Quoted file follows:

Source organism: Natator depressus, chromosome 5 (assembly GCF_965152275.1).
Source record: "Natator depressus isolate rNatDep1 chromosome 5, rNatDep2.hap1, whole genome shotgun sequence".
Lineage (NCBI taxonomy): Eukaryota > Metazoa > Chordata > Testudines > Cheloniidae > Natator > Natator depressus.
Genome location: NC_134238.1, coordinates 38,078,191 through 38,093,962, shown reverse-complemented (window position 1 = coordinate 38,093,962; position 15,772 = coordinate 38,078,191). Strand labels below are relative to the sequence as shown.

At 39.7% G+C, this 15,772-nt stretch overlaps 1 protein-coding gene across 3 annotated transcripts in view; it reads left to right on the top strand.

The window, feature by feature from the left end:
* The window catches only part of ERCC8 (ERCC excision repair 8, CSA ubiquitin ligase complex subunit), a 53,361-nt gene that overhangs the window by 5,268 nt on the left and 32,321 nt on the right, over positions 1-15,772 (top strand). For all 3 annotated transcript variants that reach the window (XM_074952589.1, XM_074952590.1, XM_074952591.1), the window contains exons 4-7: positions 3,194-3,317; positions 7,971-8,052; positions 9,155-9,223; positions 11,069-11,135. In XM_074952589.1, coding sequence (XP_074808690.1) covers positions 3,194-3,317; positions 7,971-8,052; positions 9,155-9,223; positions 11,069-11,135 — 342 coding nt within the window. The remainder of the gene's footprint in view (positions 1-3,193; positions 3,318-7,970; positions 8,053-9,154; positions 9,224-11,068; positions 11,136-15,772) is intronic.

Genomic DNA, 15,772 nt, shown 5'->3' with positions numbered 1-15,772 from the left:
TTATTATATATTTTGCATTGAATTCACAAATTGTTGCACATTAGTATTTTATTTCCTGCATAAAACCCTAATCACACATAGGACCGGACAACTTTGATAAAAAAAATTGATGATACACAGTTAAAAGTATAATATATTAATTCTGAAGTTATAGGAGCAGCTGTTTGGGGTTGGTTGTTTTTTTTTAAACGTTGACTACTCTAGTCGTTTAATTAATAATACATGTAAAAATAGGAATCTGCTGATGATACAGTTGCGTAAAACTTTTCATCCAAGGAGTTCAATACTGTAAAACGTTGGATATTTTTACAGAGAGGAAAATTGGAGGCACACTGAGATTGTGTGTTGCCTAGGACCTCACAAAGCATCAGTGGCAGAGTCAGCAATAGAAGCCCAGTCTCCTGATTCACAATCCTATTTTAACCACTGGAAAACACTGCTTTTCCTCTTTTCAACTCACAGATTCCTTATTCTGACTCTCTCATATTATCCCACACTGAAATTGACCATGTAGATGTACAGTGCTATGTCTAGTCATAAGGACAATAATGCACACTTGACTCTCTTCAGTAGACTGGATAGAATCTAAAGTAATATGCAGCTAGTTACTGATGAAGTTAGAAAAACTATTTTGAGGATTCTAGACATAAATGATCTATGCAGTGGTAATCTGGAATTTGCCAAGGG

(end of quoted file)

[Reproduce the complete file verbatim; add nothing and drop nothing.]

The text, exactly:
Source organism: Natator depressus, chromosome 5 (assembly GCF_965152275.1).
Source record: "Natator depressus isolate rNatDep1 chromosome 5, rNatDep2.hap1, whole genome shotgun sequence".
Lineage (NCBI taxonomy): Eukaryota > Metazoa > Chordata > Testudines > Cheloniidae > Natator > Natator depressus.
Genome location: NC_134238.1, coordinates 38,078,191 through 38,093,962, shown reverse-complemented (window position 1 = coordinate 38,093,962; position 15,772 = coordinate 38,078,191). Strand labels below are relative to the sequence as shown.

At 39.7% G+C, this 15,772-nt stretch overlaps 1 protein-coding gene across 3 annotated transcripts in view; it reads left to right on the top strand.

The window, feature by feature from the left end:
* The window catches only part of ERCC8 (ERCC excision repair 8, CSA ubiquitin ligase complex subunit), a 53,361-nt gene that overhangs the window by 5,268 nt on the left and 32,321 nt on the right, over positions 1-15,772 (top strand). For all 3 annotated transcript variants that reach the window (XM_074952589.1, XM_074952590.1, XM_074952591.1), the window contains exons 4-7: positions 3,194-3,317; positions 7,971-8,052; positions 9,155-9,223; positions 11,069-11,135. In XM_074952589.1, coding sequence (XP_074808690.1) covers positions 3,194-3,317; positions 7,971-8,052; positions 9,155-9,223; positions 11,069-11,135 — 342 coding nt within the window. The remainder of the gene's footprint in view (positions 1-3,193; positions 3,318-7,970; positions 8,053-9,154; positions 9,224-11,068; positions 11,136-15,772) is intronic.

Genomic DNA, 15,772 nt, shown 5'->3' with positions numbered 1-15,772 from the left:
TTATTATATATTTTGCATTGAATTCACAAATTGTTGCACATTAGTATTTTATTTCCTGCATAAAACCCTAATCACACATAGGACCGGACAACTTTGATAAAAAAAATTGATGATACACAGTTAAAAGTATAATATATTAATTCTGAAGTTATAGGAGCAGCTGTTTGGGGTTGGTTGTTTTTTTTTAAACGTTGACTACTCTAGTCGTTTAATTAATAATACATGTAAAAATAGGAATCTGCTGATGATACAGTTGCGTAAAACTTTTCATCCAAGGAGTTCAATACTGTAAAACGTTGGATATTTTTACAGAGAGGAAAATTGGAGGCACACTGAGATTGTGTGTTGCCTAGGACCTCACAAAGCATCAGTGGCAGAGTCAGCAATAGAAGCCCAGTCTCCTGATTCACAATCCTATTTTAACCACTGGAAAACACTGCTTTTCCTCTTTTCAACTCACAGATTCCTTATTCTGACTCTCTCATATTATCCCACACTGAAATTGACCATGTAGATGTACAGTGCTATGTCTAGTCATAAGGACAATAATGCACACTTGACTCTCTTCAGTAGACTGGATAGAATCTAAAGTAATATGCAGCTAGTTACTGATGAAGTTAGAAAAACTATTTTGAGGATTCTAGACATAAATGATCTATGCAGTGGTAATCTGGAATTTGCCAAGGG